--bumblebee
     
  5. tobylou8

    tobylou8 Utimate User

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    If you make it fun with the goal of it being fun, then rudimental information can be presented (not "taught", remember the "fun" part). Trying to establish a regimen will remove the fun part of it. If she wants to make funny noises with it, let her because to her it's fun and funny!
     
  6. SteveRicks

    SteveRicks Fortissimo User

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    I second robylou8. Fun is important. Most important. Learning should be very short and embedded within the concept of fun. I really can't picture a 4 year old learning trumpet, but certainly don't want to discourage it. (Teaching is my background.) Please share how it goes and maybe we can learn something. Don't be surprised if she is interested for a while, puts it away, comes back to it in a couple of years, etc.
     
  7. Vulgano Brother

    Vulgano Brother Moderator Staff Member

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    I had a five-year old student once in Germany. He was full of enthusiasm and really wanted to learn trumpet. He learned quickly, but when his baby teeth started falling out he became frustrated and moved backwards. He started forcing things, and by the time his permanent teeth came in he had more to unlearn than students who started learning later--his four years of experience wasn't an advantage.

    I would wait until the permanent teeth are in before starting any serious lessons, but there is nothing wrong in letting the young lady goof off some with the trumpet. Don't want her becoming a viola player!
     
    gmonady and bumblebee like this.
  8. VetPsychWars

    VetPsychWars Fortissimo User

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    Fixed that for you.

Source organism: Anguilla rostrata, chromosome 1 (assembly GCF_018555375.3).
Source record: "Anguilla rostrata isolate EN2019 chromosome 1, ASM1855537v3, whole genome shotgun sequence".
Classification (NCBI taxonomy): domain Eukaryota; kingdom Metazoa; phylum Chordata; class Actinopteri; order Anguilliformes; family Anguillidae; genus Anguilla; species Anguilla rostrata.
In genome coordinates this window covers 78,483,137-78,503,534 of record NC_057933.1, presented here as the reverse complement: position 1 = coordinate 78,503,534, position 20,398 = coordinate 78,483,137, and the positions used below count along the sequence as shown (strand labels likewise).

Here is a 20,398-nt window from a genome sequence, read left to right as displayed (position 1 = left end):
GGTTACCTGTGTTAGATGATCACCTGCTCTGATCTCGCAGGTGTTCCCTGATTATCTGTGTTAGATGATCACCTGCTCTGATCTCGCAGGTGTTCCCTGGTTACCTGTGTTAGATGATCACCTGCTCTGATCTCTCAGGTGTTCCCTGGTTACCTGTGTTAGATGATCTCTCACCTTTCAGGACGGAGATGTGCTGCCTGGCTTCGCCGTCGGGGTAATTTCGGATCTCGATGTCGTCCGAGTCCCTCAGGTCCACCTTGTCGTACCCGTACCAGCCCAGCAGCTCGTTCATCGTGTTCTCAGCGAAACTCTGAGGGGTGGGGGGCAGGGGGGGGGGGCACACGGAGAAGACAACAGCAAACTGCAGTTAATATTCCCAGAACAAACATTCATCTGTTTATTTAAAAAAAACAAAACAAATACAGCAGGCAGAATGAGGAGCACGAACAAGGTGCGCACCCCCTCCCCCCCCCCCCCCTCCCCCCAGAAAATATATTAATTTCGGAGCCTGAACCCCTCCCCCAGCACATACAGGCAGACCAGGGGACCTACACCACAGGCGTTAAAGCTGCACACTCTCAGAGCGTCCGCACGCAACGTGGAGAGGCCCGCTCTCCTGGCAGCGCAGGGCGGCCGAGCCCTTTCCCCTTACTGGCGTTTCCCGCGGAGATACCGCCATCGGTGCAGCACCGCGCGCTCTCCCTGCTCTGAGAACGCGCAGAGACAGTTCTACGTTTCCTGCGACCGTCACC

Tom
     
  9. Cornyandy

    Cornyandy Fortissimo User

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    We all go with our gut but I was about 3 when I got hold of a euph mouthpiece and buzzed a bit. I then was given a cornet piece pretty much straight away and a very beaten up family cornet to toot about on. I was about seven or eight when I was given a decent instrument and started going to a small ensemble. What I was also given was a good glockenspiel and always had access to music books and things with written down music so much so that I learned much of the language of music at the same time as learning to read and write English.

    Hope that helps
     
  10. Sethoflagos

    Sethoflagos Utimate User

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    My schoolmate Ian Bousfield - Wikipedia, the free encyclopedia started on a tenor trombone when he was 7, and he wasn't a big lad for his age by any means. The guy who taught me - principal cornet in Yorkshire Imps - had his son tootling a mouthpiece at the age of 3. People worry too much about young children 'not being strong enough'. If they start the exercise, the strength comes quickly enough. Though I think there's a strong consensus with VB that serious learning before the permanent teeth have started to come through may not be sound practice.